Indigenous Religions And Their Resistance Towards Residential Schools

1297 Words Nov 25th, 2016 6 Pages
It’s the year 2016, and we would like to think that oppression and persecution no longer exist. Yet, this isn’t the reality in which we live. The world has endured the oppression and persecution of its inhabitants for thousands of years. Many have fought to resist the injustices and oppression placed upon them. The Oxford Dictionary defines resistance as, “The refusal to accept or comply with something” (Oxford 2016). Indigenous people around the world have long suffered from oppression, and have shown resistance towards these injustices. In this essay, I’m going to examine Indigenous religions and their resistance towards residential schools, religious conversion, genocide, and how they have managed to preserve their religions to this day. Resistance is a key element in defining the identity of indigenous religions and can be seen in the religious conversion, exploitation, and traditions of all Indigenous people.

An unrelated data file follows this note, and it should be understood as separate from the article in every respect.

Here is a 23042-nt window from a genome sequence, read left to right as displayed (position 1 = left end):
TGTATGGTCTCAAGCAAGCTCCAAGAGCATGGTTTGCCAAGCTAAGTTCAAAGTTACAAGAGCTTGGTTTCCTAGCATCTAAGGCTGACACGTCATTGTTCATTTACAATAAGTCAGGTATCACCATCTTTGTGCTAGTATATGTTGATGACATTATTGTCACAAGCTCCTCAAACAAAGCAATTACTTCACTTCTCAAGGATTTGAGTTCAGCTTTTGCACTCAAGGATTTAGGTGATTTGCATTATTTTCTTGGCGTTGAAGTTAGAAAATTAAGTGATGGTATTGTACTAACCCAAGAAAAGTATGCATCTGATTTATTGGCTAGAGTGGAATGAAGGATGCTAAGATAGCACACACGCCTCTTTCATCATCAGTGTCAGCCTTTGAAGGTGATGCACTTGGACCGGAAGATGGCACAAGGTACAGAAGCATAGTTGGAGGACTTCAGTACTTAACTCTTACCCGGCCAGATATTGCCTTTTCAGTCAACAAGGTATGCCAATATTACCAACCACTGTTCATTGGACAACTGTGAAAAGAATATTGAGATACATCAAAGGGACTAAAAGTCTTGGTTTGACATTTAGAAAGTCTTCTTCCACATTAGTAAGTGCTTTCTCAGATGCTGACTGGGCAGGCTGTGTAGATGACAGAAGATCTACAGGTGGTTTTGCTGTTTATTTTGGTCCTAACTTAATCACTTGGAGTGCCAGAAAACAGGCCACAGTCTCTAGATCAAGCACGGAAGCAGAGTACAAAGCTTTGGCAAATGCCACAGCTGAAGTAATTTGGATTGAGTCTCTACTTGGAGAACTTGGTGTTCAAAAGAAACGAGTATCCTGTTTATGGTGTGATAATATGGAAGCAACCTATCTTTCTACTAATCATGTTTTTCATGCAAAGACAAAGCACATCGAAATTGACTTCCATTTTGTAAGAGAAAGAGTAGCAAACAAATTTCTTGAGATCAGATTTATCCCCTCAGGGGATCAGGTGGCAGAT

Thousands of indigenous children were removed from their homes and placed in Residential schools. They were told by complete strangers that their identity (who they were) was wrong and shameful. These schools were notorious for the abuse of children, both physically and mentally. Those who endured residential schools strived to regain their indigenous identities, as well as their children.

…. many of our mothers and fathers, who were pursued by missionaries, educators, and government officials (armed with residential schools, European history, legislation such as…

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